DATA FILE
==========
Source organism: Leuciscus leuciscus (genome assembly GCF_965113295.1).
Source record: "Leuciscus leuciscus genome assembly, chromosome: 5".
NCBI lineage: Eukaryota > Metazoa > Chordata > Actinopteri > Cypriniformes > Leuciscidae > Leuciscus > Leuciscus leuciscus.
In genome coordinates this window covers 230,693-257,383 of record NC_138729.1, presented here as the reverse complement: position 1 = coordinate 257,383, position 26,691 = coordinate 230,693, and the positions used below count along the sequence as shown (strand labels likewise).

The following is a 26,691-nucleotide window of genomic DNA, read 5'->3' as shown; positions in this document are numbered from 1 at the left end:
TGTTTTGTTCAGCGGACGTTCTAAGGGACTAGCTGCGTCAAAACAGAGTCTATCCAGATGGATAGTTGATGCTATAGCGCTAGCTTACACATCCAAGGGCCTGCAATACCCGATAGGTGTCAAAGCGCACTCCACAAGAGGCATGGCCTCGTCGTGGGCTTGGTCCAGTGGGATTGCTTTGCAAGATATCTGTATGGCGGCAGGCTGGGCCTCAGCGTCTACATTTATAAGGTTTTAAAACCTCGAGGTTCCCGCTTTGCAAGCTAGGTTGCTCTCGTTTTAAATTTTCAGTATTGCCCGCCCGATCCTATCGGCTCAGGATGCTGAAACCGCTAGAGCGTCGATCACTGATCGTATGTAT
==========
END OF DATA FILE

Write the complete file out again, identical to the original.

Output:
Source organism: Leuciscus leuciscus (genome assembly GCF_965113295.1).
Source record: "Leuciscus leuciscus genome assembly, chromosome: 5".
NCBI lineage: Eukaryota > Metazoa > Chordata > Actinopteri > Cypriniformes > Leuciscidae > Leuciscus > Leuciscus leuciscus.
In genome coordinates this window covers 230,693-257,383 of record NC_138729.1, presented here as the reverse complement: position 1 = coordinate 257,383, position 26,691 = coordinate 230,693, and the positions used below count along the sequence as shown (strand labels likewise).

The following is a 26,691-nucleotide window of genomic DNA, read 5'->3' as shown; positions in this document are numbered from 1 at the left end:
TGTTTTGTTCAGCGGACGTTCTAAGGGACTAGCTGCGTCAAAACAGAGTCTATCCAGATGGATAGTTGATGCTATAGCGCTAGCTTACACATCCAAGGGCCTGCAATACCCGATAGGTGTCAAAGCGCACTCCACAAGAGGCATGGCCTCGTCGTGGGCTTGGTCCAGTGGGATTGCTTTGCAAGATATCTGTATGGCGGCAGGCTGGGCCTCAGCGTCTACATTTATAAGGTTTTAAAACCTCGAGGTTCCCGCTTTGCAAGCTAGGTTGCTCTCGTTTTAAATTTTCAGTATTGCCCGCCCGATCCTATCGGCTCAGGATGCTGAAACCGCTAGAGCGTCGATCACTGATCGTATGTAT